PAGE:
Furthermore, as described in the Supplementary Material, German CAMs also show less variation on the percentage of positive and negative nodes and the average valence of their CAMs. This suggests that as compared to Canadian participants, the coronavirus pandemic is a less negative emotional experience for Germans. To test this, we explored the interactions between country and different percentages of nodes and average valence as a predictor of PCT. Listed in Supplementary Tables 50–54, the results show that as the percentage of positive nodes and average valence of the CAM increased, Germans showed a greater PCT than Canadians. Additionally, as the percentage of negative, neutral and ambivalent nodes and the valence of the central node increased, Germans were less likely to perceive PCT than Canadians (Supplementary Tables 54–60). A psychological interpretation of these network correlations is difficult without analyzing the content of the CAMs. For example, the positive nodes of a CAM could be negatively correlated with the pandemic and explain a higher PCT. Such analyses are beyond the scope of this study. Future studies should therefore consider a mixed method approach which incorporate content-based automated analyses. Despite these differences in the Canadian and German sample, our results may at least provide tentative answers to two of the three research questions. Taking these differences into account, we argue the answer to questions 1 is yes: The emotional properties of CAMs did capture the perceived threat of the coronavirus. In both the combined and Canadian sample, average valence reliably predicted PCT. While other measures, such as the percentage of different nodes (e.g., positive, or negative) were not consistent, we believe these deficiencies were likely due to structural limitations within these variables and the differences between samples. The ability of participants to select four nodes with six difference valences introduced a large amount of variation in the percentages of nodal valence. The result was that the percentages of nodal variances tended not to be normally distributed, displaying skewedness or kurtosis (Supplementary Table 60). By contrast, the measure of average valence of the CAM was calculated using both the valence and strength scores for nodes and resulted in a network property with normal distribution. Lastly, the valence of the central node did not appear to be a significant variable except when interacted with the measures of network centrality, density, number of nodes, and triadic closure. This result indicates that as the networks become larger or more interconnected, the valence of the central node becomes a more important predictor of PCT. We assume this effect could also be influenced by the instructional setting–in the instructional example, the central node (shopping at the market) remains neutral. In total, 51% (n = 99) of the sample coded their central node as neutral, including 52 participants whose central node referenced the coronavirus, and a further 14 participants whose central node referenced restrictions, social distance, or stress concepts which might be otherwise expected to be defined as negative (see Supplementary Table 83 for the frequencies of affective assessments separately for both samples). To avoid this possible framing effect, future research utilizing CAMs will need to be explicit in informing participants that they are free to adjust the valence of all nodes in their CAM.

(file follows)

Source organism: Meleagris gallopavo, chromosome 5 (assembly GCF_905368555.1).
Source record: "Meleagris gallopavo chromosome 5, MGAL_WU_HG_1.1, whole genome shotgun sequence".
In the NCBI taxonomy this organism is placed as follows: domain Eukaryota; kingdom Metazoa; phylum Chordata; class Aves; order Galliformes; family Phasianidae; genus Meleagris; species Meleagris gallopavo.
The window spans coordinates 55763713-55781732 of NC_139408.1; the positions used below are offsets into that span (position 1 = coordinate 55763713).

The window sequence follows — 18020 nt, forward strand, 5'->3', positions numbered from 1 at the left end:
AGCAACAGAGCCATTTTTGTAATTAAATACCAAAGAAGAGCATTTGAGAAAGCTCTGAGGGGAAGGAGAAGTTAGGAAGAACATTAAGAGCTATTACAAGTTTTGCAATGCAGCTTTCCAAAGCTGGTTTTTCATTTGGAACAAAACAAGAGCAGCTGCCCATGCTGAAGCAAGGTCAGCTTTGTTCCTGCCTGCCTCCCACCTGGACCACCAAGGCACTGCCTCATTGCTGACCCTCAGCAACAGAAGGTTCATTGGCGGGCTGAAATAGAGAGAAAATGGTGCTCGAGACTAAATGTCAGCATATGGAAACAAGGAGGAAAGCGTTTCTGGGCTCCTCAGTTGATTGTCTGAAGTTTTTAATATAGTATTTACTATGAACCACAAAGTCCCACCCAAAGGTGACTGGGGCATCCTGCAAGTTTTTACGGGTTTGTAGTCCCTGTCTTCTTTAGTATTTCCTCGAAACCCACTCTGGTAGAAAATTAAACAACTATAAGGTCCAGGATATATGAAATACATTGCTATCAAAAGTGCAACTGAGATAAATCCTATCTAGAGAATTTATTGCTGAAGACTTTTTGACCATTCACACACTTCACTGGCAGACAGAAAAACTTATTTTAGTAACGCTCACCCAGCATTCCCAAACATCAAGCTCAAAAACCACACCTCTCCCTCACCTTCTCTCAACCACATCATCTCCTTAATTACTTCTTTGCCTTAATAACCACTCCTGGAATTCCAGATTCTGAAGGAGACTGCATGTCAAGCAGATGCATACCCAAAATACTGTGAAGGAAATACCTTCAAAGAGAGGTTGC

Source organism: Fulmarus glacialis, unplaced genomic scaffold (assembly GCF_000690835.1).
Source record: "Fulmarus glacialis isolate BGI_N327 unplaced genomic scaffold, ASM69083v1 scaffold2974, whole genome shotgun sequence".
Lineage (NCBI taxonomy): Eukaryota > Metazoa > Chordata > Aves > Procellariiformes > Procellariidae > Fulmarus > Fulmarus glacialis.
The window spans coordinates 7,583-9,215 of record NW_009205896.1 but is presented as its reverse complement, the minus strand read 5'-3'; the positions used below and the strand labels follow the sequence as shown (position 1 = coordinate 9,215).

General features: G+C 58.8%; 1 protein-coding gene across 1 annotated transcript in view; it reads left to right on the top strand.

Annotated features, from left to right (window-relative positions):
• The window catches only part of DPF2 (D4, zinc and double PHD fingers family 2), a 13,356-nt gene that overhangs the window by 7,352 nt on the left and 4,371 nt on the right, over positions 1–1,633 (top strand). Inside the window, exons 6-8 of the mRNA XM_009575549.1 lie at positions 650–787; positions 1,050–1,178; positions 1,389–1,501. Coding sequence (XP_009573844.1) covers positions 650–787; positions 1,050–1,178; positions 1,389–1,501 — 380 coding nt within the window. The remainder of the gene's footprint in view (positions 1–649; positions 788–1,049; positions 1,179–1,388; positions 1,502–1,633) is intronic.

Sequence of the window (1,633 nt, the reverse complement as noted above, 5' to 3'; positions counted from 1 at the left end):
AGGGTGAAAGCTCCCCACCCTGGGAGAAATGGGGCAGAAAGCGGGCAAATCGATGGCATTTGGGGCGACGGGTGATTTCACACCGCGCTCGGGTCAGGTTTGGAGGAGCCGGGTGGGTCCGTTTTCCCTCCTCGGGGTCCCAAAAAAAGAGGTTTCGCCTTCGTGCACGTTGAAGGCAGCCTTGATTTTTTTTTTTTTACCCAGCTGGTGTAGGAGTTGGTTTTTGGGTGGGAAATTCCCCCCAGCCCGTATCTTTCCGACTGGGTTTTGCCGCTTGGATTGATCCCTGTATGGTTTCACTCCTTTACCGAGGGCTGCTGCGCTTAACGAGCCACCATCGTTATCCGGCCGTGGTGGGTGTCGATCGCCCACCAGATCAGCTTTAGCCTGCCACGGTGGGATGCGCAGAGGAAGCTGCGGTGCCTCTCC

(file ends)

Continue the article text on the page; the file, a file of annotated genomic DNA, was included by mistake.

Turning to the latent network properties, we argue that the answer to question 2 is yes. Latent network properties captured the perceived threat of the coronavirus. All three samples show positive correlations between the number of nodes and the PCT. Furthermore, except for density in the combined sample, measures of network interconnectivity were also positively correlated with PCT. In other words, the results suggest an association between the salience or effect of an emotional event and levels of cognition and cognitive complexity. We note that while several other measures (centrality, diameter, triadic closure) were only periodically significant, these measures were highly correlated (Supplementary Tables 30–32) with the measures of density, number of nodes, and number of links, so it is not surprising that all the latent measures are not retained within the final model.

This is consistent with research on memory which demonstrates an association between the significance of an event and the retention and recollection of information. As noted in the Supplementary Material, the intensity of an event is a “more consistent predictor of autobiographical memory properties than was valence or the age of the memory” (Talarico et al., 2004, p. 2) and the effect of intensity on memory is independent of the valence of the emotion. Furthermore, Holland and Kensinger (2010) observed that emotional arousal and personal involvement in an event have a significant impact on “the likelihood that a vivid memory can be maintained over time” (Holland and Kensinger, 2010, p. 7). In other words, individuals retain and recall more information when an event is emotionally significant.